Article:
2022-23 Sanctioned Iowa Girls Wrestling Redefines What It Means to be Female on the Mat


Tristan Spears

Varsity wrestler Alexis (Lexi) Winkey ’23 pins opponent in Girl’s Dual

In a decision that has redefined what it means to be a female on the mat, the Iowa Girls High School Athletic Union announced on Jan. 12 of last year that Iowa girls wrestling would be sanctioned for the very first time – paving the way for a far more competitive and rewarding female 2022-23 season. 

This season the ruling has altered two main components of girls wrestling: First is a transition from individual meets to dual meets (dual meets center around the team rather than the individual wrestler – for example a wrestler in the 115 pound weight class will wrestle the opposing school’s 115 pound wrestler, the 125 the 125, and so on with the winner determined by a cumulative score). Second are qualifying tournaments for a now official state championship tournament, held on February 3-4 of this year.  

For AHS girls, the decision is met with massive enthusiasm.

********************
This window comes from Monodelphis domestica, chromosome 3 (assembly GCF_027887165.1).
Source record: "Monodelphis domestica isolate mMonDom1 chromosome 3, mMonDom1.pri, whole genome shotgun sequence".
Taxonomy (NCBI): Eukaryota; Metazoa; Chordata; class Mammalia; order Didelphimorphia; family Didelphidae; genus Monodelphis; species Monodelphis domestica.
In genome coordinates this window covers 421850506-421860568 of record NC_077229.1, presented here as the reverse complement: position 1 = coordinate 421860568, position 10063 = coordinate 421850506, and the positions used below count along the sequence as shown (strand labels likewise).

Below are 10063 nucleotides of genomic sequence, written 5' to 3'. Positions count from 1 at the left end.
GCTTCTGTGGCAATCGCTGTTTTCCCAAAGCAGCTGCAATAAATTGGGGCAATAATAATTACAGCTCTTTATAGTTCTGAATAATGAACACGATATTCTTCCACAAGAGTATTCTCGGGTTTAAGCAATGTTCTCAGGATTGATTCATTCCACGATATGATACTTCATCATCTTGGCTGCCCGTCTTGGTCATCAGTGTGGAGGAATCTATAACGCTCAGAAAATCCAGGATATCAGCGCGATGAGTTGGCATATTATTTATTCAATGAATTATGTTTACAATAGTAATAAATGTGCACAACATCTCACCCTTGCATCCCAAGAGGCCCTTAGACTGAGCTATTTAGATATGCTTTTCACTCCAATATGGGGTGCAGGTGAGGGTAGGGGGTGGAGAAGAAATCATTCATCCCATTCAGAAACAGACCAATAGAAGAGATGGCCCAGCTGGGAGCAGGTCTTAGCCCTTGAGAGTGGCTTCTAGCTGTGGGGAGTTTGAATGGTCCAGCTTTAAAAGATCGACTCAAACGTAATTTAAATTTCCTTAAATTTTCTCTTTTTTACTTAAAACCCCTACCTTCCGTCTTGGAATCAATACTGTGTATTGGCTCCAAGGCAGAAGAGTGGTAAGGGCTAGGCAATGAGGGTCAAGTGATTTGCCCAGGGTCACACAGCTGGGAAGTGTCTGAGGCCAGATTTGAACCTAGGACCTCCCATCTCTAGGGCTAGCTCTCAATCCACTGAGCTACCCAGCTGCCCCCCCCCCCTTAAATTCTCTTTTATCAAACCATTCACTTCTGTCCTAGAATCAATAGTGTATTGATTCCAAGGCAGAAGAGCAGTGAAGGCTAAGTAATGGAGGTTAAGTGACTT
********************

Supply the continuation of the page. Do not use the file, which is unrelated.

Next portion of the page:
“I am excited to see where it grows because now there are qualifying tournaments to get into state which will make it harder and I am excited for that. I’m excited for girl’s duals,” says Leah Stagg ‘23.


Varsity wrestler Leah Stagg ’23 declared the victor of a match during a dual meet. (Tristan Spears)

A varsity wrestler, Stagg says her interest began with tagging along at her younger sister’s practices, where she eventually fell in love with the sport. This season Stagg placed 1st at Saydel and won her bracket at the Valley regional wrestling tournament. 

The decision to sanction girl’s wrestling is a first step in evening a very uneven playing field – both on and off the mat. 

“Referees let a lot of things slide compared to when the boys are wrestling,” says Tara Stemsrud, coach of the girl’s team. 

Socially, female wrestlers face additional scrutiny for joining a sport requiring so much upper body and hip strength – although this is often what draws female athletes to wrestling. 

“If you’re a girl and you say you do wrestling, obviously they’ll think you’re tough but it’s also like – Oh? You’re girls? I bet you’re really bad at wrestling. Like the stereotype of girls being less is [really common],” explains Stagg.

“[Technique-wise] it’s just very different,” says Sarah Higgins ‘26. 

Despite its challenges, the team has accumulated over 50 win records over the season and is set to grow larger in the coming months. 

“We expect excellence,” Stemsrud said. 

Although the intensity of wrestling is central to its appeal, Stagg says her favorite part of the sport is “The team.”

During competitions, team spirit is nearly as intense as the sport itself. From the sidelines coaches and teammates yell advice to wrestlers mid-match, rising with every victory.

“We thrive off of a crowd,” says Stemsrud.